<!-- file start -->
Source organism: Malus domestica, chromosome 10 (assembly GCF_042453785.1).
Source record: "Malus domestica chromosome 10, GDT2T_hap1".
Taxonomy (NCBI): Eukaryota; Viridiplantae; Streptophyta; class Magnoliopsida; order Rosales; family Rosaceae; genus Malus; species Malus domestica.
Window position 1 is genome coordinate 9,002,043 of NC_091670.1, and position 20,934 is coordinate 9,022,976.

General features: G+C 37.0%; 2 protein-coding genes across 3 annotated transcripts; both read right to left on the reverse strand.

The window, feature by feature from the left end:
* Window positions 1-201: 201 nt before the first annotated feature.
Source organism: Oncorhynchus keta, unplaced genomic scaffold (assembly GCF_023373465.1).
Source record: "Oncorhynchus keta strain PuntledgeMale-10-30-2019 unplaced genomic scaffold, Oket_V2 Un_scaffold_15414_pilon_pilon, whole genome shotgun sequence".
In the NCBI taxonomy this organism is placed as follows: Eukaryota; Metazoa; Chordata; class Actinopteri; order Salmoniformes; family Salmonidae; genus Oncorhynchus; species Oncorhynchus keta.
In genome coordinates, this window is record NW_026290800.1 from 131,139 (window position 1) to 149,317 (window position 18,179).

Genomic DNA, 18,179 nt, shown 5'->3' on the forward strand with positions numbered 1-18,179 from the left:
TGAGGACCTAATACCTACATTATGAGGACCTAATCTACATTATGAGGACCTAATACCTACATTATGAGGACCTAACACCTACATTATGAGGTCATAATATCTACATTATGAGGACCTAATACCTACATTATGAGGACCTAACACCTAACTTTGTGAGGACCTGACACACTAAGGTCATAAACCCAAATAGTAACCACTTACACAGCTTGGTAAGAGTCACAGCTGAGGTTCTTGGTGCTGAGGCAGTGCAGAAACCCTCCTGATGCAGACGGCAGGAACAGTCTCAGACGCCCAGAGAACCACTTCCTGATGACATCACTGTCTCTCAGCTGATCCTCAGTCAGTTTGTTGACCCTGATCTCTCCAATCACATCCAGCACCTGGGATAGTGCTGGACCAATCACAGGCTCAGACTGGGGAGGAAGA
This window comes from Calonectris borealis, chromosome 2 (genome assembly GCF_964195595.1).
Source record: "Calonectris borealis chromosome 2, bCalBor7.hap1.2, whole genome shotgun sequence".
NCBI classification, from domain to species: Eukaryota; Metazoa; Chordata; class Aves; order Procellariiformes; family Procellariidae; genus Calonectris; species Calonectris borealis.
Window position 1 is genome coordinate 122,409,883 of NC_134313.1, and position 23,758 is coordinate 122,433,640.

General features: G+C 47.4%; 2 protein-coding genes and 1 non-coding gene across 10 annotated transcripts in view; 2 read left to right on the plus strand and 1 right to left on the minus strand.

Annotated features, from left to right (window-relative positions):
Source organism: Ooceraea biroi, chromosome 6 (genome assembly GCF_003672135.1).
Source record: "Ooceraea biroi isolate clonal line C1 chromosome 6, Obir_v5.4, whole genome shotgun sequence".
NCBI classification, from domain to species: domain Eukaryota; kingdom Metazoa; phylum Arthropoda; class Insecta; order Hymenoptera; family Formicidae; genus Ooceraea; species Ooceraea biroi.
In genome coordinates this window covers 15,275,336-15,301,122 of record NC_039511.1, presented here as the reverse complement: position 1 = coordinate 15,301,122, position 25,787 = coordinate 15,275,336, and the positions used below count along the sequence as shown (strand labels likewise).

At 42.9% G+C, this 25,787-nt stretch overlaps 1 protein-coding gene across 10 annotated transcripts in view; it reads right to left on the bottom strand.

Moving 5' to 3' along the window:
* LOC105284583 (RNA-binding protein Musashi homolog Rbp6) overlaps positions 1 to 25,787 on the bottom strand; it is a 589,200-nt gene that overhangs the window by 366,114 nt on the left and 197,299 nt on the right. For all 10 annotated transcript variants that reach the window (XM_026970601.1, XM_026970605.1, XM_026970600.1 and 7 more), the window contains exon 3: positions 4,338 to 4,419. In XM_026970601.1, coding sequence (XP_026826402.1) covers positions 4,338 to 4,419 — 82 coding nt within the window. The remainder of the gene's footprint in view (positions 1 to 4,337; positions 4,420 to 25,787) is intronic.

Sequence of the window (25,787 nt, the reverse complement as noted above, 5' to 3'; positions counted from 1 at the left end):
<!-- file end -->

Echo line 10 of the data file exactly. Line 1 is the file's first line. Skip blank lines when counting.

In the NCBI taxonomy this organism is placed as follows: Eukaryota; Metazoa; Chordata; class Actinopteri; order Salmoniformes; family Salmonidae; genus Oncorhynchus; species Oncorhynchus keta.